Mr Pro-Chancellor,

Professor Dame Carol Black has played many important roles in a multi-layered career as a clinician, a scientist, an administrator, a reformer, and an advocate. She received national as well as global recognition for the Centre she established at the Royal Free Hospital in London to generate research and treatment of scleroderma (rare but frequently fatal) and other connective tissue diseases. She became President of the Royal College of Physicians of London in 2002 and Chair of the Academy of Medical Royal Colleges in 2006, modernizing and raising the public profiles of both institutions. She has been a life-long champion of women in medicine and has devoted decades of work on social aspects of medicine. Her pioneering work has had long-term impact on the entire medical profession.

In preparing this citation, I had the privilege to read a personal account of Dame Carol’s life and work, in which she begins with a most vivid description of her humble origins and youthful days. An only child of working-class parents, she nonetheless excelled in academics and enrolled as a history major at Bristol before she realised that it was indeed medicine she wanted to pursue. But her path to medicine was by no means smooth. She took a detour and joined the VSO scheme (Voluntary Service Overseas) and was sent to the Gilbert and Ellice Islands, in the West Pacific Ocean near Fiji, for what she calls “a year crowded with experiences.” She came to medicine at the age of 25, “seven years later than most students, and medicine and more broadly healthcare have given me the greatest possible pleasure and fulfilment.”

Following what she calls “a light bulb moment” in 2004-05, Dame Carol “developed a growing interest in the social determinants of health, particularly employment and worklessness.” From this point on, she became deeply involved with social aspects of medicine. She applied for and got the post of National Director for Health and Work, where she provided independent leadership for a new 5-year funded cross-government Health, Work and Wellbeing agenda. She stayed in that role until 2012 and then became an Expert Adviser to the Department of Health, NHS England, NHS Improvement and Public Health England. In those roles, she authored three influential independent reviews on workers’ health and wellbeing issues—in 2008 on the health of the working-age population, in 2011 as co-chair on sickness absence in Britain, and in 2016 on the employment outcomes of addiction to drugs or alcohol and obesity.

Here is someone who has passionately and wholehearted devoted her talent and energy to effecting changes in healthcare, welfare and employment practice, and to that end, Dame Carol has tirelessly galvanised support across government, public and private organisations, the non-profit sector, and various communities and individuals. The message she has tried persistently to convey is that workplace health is instrumental to the entire population’s wellbeing and to our sustainable future. Over the years, her work has brought along positive changes in government policy and industry practice.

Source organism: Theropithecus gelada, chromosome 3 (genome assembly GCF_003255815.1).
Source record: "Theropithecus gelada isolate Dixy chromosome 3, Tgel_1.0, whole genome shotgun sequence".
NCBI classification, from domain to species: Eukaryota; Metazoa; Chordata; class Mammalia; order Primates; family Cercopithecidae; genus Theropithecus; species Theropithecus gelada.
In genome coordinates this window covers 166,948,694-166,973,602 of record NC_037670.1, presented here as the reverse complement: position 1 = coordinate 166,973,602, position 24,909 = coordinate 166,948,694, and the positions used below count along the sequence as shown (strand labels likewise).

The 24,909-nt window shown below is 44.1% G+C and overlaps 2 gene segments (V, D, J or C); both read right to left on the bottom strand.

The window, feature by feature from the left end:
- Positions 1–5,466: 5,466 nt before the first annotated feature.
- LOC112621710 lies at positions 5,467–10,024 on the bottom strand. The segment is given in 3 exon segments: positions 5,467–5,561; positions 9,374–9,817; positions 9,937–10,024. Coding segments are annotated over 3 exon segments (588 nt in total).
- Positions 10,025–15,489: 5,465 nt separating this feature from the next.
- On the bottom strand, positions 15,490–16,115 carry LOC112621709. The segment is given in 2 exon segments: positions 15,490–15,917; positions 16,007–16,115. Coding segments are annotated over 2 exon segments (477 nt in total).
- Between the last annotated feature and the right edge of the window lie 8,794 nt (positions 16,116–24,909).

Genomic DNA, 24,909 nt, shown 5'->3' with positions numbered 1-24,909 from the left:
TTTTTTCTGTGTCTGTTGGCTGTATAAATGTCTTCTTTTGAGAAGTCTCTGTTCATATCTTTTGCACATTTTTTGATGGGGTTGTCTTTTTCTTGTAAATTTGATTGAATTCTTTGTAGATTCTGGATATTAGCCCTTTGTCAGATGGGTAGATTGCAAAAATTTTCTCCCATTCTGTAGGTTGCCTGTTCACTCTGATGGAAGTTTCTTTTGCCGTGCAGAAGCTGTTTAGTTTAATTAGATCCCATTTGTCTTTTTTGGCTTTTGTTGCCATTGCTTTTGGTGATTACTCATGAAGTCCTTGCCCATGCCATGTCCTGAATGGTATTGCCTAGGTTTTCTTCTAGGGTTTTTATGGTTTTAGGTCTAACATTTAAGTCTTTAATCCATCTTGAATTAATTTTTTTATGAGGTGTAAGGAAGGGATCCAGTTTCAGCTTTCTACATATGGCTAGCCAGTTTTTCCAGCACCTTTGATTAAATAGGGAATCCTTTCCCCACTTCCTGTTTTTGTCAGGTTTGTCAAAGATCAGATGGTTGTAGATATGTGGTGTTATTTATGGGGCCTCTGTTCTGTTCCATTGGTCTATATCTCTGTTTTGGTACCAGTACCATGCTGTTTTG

Dame Carol’s work in recent years has not slowed down at all. Published in 2021, her latest independent review for the UK government is on illicit drugs, with a survey of the market and associated major crimes, followed by concrete suggestions for improvement of treatment and recovery from addiction. This has informed a new ten-year anti-drug strategy, adopted and funded by the UK government.

Currently, Dame Carol finds time to chair the board of the British Library while also leading the board of Think Ahead, a fast-track training programme for Mental Health Social Workers. With mounting mental health crisis in our post-pandemic world, a rapidly expanding training programme like Think Ahead, now into its sixth cohort of 160 trainees, is a most timely intervention and is a model that could be followed by other nations and communities.

I also asked Dame Carol to name the greatest challenges of our time. In addition to climate crisis, she noted another wave of “world-wide poverty and displacement.” This comment underscores her deep awareness of environmental degradation’s unequal impacts on the poor, the vulnerable, and the marginalized. Crises on many fronts are thus compounded, making our joint efforts all the more challenging. Nonetheless, Dame Carol said she wanted to be remembered as “an effective agent for change, for societal good,” and advised our students to “pursue the ambitions you form for yourself, not those others wish for you.” Speaking by Dame Carol’s example, it is indeed by pursuing our own ambitions, we are more likely to stick to the course regardless of detours, setbacks, or disappointments.

Mr Pro-Chancellor, today we gather here to recognise Dame Carol not only for her revolutionary ideas and activisms that have helped modernise the medical profession and led to some important social innovations, but also for her extraordinary example as an unfaltering leader who never gives up, who always keeps her humble origins in mind, and who never hesitates to use her own experiences to inspire others. It is therefore my great honour and tremendous privilege to present to you Professor Dame Carol Black, for the award of Doctor of Social Sciences honoris causa.

Citation written and delivered by Professor Nicole Huang, Public Orator, the University of Hong Kong.